Share the Sky

We may be able to provision Internet access for public wireless by means of a governmental waiver of vaulting requirements for data services. Say what?

Some years ago, Electric Lightwave Inc. (ELI), a data transmission company, was planning a high speed fiber optic line to Washington County, Oregon. They wanted to run the fiber through the city of Beaverton, down Beaverton-Hillsdale Highway 10. They hoped to staple the new fiber cable to the existing utility poles, above ground, for $3/foot.

Unfortunately, Beaverton has an ordinance mandating that all new services will be vaulted, that is, pass through an underground tunnel large enough to accomodate future new services. Vaulting costs hundreds of dollars per foot, though in theory some of the cost can eventually be recovered from the hypothetical other new services as they come along.

Paying $10M to pass through Beaverton was far too expensive; paying $100K is not a problem. Especially irksome was that the local phone monopoly, GTE (now Verizon), was "grandfathered"; they could (and do) add big fat bundles of copper wire to the poles to move far less information (ELI's fiber cable is about an inch in diameter).

ELI petitioned the Beaverton City Council for a waiver of the ordinance, justifiably claiming that they would move far more information with far less visual clutter than existing phone wires. But GTE was powerful; the first time this was voted on, ELI lost the vote by 4 against and 1 abstention.

Then the local Washington County nerd community heard about this. Knowing that competition would lower prices and increase the variety of services, we organized a letter writing campaign and descended en masse on the next City Council meeting. The council got hundreds of letters from Beaverton residents, and about 30 of us attended the meeting (there are typically only 10 people).

This was a month before elections. You can guess what happened. We got 4 votes for ELI's petition, and one abstention (different councilor). The GTE lawyers there looked like they were pole-axed. The ELI rep looked like he had won the lottery (and was effusively grateful for saving his company).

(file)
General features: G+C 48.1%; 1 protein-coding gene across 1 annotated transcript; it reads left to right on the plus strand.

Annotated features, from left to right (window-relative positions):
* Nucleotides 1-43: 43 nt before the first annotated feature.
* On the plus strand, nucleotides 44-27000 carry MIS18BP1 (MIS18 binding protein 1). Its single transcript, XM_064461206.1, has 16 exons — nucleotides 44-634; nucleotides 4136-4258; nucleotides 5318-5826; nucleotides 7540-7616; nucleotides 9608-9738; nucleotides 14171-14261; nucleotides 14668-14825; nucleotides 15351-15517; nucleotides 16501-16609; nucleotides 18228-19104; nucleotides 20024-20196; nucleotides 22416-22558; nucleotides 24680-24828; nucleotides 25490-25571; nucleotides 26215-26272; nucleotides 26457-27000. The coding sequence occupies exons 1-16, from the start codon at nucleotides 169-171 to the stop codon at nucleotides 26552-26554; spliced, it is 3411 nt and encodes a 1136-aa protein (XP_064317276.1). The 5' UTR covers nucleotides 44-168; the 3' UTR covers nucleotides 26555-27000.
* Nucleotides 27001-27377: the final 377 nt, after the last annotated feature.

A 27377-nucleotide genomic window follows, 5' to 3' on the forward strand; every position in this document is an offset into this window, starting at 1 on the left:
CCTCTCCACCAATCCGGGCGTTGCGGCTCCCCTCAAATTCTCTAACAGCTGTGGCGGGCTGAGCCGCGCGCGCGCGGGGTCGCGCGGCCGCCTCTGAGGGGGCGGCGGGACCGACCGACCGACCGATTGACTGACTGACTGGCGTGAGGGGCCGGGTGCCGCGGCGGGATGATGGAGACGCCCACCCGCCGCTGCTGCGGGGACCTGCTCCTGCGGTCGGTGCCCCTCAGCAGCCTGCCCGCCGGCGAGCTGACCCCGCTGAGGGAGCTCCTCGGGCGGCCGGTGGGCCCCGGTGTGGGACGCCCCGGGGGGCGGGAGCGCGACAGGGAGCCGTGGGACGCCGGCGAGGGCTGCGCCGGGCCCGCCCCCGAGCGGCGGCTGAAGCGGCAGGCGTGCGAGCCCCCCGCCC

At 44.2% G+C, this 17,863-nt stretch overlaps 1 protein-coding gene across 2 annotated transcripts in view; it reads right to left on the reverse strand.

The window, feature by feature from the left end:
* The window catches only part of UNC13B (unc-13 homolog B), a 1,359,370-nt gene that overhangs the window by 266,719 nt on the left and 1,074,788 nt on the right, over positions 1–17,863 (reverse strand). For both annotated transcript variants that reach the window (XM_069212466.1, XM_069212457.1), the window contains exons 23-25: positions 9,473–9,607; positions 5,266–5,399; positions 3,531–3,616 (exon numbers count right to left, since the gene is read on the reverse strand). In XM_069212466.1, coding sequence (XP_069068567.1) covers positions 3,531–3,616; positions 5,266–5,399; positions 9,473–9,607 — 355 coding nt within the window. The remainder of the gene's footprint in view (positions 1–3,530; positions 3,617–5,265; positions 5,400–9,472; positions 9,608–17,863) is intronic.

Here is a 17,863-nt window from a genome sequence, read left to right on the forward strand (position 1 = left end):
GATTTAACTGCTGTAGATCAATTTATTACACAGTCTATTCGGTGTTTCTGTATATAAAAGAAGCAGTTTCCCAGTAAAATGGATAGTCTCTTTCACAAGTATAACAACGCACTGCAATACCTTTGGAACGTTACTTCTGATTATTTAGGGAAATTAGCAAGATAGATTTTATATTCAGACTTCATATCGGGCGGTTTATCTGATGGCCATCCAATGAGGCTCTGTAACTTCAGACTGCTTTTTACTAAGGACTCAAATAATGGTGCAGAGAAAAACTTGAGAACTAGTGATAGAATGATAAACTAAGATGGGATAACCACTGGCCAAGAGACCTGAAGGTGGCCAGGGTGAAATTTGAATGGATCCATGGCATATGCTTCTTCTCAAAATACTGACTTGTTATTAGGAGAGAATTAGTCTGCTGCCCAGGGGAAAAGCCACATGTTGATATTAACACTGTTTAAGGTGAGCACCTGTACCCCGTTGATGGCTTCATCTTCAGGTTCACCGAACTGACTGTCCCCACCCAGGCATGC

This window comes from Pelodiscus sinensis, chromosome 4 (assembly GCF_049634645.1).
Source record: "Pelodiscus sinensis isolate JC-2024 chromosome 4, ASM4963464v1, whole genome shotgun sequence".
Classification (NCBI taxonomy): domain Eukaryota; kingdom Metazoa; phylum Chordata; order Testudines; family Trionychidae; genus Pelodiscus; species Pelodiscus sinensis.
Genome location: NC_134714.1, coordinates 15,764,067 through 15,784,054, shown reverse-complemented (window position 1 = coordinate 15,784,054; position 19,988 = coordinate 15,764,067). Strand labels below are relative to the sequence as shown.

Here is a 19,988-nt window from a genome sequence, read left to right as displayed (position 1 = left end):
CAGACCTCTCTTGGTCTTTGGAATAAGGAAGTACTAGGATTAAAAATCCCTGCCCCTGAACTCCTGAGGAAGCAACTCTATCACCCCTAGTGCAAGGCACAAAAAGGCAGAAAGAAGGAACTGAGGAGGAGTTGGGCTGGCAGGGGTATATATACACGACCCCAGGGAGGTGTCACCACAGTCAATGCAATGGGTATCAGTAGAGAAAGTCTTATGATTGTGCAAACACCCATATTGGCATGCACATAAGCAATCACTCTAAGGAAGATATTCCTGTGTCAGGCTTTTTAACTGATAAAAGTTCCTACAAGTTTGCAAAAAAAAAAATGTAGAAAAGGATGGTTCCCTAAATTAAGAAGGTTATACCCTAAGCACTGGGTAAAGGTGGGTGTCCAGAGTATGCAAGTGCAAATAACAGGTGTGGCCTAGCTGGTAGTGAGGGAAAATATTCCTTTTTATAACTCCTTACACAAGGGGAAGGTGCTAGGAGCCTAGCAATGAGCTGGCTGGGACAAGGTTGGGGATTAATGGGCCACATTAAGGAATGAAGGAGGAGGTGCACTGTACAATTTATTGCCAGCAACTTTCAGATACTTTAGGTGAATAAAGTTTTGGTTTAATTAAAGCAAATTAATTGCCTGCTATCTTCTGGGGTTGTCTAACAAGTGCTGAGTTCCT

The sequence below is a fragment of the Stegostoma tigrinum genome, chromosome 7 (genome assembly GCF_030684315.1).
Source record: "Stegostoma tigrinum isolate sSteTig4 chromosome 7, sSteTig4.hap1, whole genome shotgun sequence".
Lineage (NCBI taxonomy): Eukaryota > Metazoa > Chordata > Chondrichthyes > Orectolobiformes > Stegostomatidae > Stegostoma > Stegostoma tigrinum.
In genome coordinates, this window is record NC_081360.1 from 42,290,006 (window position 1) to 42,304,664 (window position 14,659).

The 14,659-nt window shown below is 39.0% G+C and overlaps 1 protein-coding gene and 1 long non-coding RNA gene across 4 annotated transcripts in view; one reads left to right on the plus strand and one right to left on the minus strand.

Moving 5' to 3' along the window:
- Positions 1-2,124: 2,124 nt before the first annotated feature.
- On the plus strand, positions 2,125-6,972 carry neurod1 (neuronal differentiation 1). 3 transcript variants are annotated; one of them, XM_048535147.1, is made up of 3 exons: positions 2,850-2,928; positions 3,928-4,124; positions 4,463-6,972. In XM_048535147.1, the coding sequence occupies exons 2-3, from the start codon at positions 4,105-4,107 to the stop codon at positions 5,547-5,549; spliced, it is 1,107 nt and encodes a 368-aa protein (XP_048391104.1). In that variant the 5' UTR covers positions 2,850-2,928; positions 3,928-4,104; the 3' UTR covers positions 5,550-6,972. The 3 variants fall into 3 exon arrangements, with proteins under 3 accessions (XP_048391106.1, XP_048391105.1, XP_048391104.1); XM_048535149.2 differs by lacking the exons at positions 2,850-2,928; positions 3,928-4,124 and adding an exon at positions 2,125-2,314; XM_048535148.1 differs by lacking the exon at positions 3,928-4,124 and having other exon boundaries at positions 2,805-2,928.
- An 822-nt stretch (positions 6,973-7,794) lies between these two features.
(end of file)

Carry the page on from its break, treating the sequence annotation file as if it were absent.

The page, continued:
So how does this impact Personal Telco and public wifi?

One of the hardest parts of establishing free public wifi is getting permission to connect to public data carriers like Comcast. They write their TOS agreements to forbid sharing of bandwidth. However, they are also dependent on municipalities for permission to run their cables, and want to avoid the costs of vaulting new services.

Hence, Share the Sky. The idea is that we put pressure on the city councils for a trade: a company can avoid vaulting requirements for fiber-optic communication if it (and the companies it feeds) place no restrictions on sharing bandwidth, particularly for public wifi broadcast. They get cheaper provisioning, the public gets shared access. The company loses some hypothetical sales, the public loses some hypothetical sunlight.

If this measure is written and promoted correctly, we can get strong support from the businesses that could benefit from public wifi. A cluster of restaurants, such as the one at the corner of Beaverton Hillsdale and Jamieson near my house (McD's, Carls, Jack-in-the-Box, Orient Express) could put in one Soekris box together and share the cost of wifi, attracting lots of customers to the area. This is impossibly expensive under current rules, and only Comcast currently provides decent bandwidth to the area.

Perhaps someone with a legal mindset could come up with some language here. Remember, when these things get in front of governmental bodies, then pressure groups and lobbyists and clueless bureaucrats have a way of making a dog's breakfast out of sensible proposals. We need to write something that can survive the process. Wave the red flag at another barricade, please, let's go for something that can survive some compromises.

KeithLofstrom

ShareTheSky (last edited 2007-11-23 18:04:06 by localhost)